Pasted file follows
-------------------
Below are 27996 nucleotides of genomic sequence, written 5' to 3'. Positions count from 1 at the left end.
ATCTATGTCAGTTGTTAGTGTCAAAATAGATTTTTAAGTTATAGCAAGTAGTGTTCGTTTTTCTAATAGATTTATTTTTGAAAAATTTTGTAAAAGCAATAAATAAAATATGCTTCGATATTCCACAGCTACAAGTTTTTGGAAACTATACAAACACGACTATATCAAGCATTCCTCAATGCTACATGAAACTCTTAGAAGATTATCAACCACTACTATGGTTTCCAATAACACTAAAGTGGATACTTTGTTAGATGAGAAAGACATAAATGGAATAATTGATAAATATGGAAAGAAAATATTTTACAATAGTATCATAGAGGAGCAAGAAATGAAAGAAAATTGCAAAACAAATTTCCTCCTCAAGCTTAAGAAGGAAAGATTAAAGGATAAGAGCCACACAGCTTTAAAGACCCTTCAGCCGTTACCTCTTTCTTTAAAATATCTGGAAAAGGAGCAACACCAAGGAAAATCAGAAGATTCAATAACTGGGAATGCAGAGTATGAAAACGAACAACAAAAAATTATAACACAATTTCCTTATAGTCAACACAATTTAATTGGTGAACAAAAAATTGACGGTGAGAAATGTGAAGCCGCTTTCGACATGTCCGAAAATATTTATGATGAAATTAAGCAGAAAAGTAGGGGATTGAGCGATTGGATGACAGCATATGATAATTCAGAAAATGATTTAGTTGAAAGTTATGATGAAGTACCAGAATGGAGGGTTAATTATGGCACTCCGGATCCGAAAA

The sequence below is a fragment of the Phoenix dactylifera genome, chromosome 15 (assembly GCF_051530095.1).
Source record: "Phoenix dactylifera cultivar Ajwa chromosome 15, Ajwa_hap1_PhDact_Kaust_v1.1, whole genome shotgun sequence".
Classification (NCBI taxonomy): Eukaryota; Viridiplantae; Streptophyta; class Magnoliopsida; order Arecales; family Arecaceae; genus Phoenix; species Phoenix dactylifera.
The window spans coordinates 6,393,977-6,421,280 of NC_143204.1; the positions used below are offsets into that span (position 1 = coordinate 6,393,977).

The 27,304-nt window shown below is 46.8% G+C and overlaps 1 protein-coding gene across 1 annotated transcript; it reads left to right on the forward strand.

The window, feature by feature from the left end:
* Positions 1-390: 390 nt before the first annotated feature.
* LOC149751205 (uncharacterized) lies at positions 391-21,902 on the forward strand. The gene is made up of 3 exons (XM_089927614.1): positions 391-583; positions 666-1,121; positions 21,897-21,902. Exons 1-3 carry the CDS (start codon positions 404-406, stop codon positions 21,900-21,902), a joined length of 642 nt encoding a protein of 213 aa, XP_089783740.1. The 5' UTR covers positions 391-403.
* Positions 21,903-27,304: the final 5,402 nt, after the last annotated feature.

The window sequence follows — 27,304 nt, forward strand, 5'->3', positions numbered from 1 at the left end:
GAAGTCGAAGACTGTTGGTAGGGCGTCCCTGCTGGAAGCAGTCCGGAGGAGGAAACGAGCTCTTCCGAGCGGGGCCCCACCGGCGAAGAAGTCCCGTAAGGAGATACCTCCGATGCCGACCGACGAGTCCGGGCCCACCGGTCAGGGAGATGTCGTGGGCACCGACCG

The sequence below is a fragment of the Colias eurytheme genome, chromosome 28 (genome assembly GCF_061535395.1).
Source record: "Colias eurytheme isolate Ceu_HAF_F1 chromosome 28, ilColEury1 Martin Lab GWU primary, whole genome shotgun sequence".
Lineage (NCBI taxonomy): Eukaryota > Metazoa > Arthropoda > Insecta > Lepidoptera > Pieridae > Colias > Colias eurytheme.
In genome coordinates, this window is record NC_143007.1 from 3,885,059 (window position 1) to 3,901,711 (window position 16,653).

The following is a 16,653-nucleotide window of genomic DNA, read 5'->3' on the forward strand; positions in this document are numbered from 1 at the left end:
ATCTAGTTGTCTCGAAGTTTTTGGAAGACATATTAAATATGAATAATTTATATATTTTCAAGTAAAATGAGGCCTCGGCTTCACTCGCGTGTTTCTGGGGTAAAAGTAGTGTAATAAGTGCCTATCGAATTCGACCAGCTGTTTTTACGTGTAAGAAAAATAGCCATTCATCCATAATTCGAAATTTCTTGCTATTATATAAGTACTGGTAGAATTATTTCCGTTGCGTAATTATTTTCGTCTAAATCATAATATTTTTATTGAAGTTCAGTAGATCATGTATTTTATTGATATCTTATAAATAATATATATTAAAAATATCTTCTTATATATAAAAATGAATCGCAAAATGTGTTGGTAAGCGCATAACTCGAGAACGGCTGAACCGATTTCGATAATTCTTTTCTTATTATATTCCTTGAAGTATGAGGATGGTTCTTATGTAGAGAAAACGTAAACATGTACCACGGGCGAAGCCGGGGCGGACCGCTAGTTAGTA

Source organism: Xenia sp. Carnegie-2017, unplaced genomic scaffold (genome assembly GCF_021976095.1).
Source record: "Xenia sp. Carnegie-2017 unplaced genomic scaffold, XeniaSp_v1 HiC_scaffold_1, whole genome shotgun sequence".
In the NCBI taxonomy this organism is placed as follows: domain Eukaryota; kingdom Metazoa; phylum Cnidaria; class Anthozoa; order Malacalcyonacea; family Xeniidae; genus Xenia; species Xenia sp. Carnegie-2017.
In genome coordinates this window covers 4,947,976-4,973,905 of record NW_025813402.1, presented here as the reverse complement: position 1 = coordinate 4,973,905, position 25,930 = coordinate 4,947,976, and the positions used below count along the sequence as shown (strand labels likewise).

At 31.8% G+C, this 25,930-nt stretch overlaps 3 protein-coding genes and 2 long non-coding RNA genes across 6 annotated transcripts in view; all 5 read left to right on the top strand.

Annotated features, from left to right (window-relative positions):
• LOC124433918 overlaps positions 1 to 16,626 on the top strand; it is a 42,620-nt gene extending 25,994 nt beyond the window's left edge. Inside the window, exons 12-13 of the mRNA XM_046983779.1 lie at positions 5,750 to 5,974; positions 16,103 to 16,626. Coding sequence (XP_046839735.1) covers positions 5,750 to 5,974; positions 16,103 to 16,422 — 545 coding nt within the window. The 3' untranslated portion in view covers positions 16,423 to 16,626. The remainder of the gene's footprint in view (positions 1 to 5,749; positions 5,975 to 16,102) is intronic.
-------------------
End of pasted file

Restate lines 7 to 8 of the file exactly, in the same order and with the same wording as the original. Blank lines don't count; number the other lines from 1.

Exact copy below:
The 27,304-nt window shown below is 46.8% G+C and overlaps 1 protein-coding gene across 1 annotated transcript; it reads left to right on the forward strand.

The window, feature by feature from the left end: